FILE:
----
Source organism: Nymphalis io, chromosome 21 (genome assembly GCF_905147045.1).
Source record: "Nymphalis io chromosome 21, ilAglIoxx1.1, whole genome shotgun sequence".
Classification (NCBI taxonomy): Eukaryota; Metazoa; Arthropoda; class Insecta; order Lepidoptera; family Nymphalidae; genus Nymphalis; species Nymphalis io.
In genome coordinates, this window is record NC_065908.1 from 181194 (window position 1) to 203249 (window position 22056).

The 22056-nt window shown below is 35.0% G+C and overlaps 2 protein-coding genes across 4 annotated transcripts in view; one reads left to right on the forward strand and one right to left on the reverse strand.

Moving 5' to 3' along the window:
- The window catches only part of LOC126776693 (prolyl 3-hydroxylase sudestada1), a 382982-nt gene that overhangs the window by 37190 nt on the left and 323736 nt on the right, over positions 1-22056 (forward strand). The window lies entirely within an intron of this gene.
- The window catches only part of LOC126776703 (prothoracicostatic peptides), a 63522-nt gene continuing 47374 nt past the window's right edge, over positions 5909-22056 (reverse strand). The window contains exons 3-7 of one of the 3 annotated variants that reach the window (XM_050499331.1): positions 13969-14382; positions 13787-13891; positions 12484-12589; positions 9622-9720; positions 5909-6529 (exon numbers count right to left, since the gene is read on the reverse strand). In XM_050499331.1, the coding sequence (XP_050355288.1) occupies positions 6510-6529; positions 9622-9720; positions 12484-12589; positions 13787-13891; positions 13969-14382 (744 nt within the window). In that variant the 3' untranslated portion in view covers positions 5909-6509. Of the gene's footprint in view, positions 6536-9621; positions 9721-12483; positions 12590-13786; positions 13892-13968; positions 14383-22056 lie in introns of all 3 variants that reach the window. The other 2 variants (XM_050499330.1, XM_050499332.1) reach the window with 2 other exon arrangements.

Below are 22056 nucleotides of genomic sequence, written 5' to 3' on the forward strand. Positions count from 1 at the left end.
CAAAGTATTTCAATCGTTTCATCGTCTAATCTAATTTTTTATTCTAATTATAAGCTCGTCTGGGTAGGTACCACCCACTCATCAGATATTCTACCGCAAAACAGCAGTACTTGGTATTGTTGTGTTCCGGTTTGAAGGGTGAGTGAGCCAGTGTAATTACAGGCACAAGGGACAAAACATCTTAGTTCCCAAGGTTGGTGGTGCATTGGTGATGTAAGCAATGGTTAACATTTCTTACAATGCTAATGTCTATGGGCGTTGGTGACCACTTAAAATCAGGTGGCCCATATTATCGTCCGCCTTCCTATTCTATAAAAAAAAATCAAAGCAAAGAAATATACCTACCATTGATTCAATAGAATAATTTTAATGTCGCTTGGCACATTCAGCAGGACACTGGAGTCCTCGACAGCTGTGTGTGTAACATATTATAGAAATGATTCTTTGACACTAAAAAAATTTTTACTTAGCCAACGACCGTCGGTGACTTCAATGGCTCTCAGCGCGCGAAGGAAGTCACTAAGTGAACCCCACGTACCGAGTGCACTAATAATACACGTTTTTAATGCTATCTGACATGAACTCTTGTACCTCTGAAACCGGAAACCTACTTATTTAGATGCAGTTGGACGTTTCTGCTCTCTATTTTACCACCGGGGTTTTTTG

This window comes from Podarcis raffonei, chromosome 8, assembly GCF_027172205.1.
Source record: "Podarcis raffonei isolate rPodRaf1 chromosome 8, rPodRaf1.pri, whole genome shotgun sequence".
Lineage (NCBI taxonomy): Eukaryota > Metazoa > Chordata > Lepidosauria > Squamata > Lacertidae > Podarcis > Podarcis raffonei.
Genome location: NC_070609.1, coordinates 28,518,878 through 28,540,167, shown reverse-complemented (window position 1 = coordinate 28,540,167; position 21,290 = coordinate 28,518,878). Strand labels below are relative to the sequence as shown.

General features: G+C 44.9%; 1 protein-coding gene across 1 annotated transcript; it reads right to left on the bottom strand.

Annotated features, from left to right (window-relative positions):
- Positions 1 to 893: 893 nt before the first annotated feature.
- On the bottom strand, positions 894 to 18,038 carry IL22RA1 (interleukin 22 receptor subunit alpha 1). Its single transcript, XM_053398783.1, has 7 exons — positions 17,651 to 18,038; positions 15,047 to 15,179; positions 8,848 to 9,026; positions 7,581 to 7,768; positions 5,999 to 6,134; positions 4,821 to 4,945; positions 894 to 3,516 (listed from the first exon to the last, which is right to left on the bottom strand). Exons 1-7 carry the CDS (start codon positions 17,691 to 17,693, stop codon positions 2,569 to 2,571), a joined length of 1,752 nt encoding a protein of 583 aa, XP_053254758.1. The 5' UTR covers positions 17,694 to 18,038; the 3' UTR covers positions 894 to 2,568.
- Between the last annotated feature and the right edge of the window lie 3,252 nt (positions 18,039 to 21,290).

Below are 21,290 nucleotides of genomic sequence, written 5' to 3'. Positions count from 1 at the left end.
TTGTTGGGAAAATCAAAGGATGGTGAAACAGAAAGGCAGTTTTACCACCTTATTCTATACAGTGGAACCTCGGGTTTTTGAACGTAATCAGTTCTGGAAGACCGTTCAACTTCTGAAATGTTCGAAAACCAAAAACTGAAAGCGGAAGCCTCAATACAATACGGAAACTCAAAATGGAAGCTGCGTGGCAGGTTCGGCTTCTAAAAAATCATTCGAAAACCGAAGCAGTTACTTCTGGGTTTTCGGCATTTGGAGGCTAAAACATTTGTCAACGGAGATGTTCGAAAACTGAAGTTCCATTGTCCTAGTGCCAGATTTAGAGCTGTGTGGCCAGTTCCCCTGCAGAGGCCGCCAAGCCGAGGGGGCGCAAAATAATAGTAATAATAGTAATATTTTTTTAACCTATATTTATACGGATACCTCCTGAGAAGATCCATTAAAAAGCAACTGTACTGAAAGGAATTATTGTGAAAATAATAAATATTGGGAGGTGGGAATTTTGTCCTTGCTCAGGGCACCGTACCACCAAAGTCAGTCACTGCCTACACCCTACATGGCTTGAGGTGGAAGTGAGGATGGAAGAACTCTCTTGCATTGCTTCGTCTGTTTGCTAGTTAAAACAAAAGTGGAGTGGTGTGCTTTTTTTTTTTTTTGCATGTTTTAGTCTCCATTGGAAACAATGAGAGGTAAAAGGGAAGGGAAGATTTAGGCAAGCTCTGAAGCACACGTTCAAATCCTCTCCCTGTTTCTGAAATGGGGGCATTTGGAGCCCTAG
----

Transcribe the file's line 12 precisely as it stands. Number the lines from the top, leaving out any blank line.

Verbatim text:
Source record: "Podarcis raffonei isolate rPodRaf1 chromosome 8, rPodRaf1.pri, whole genome shotgun sequence".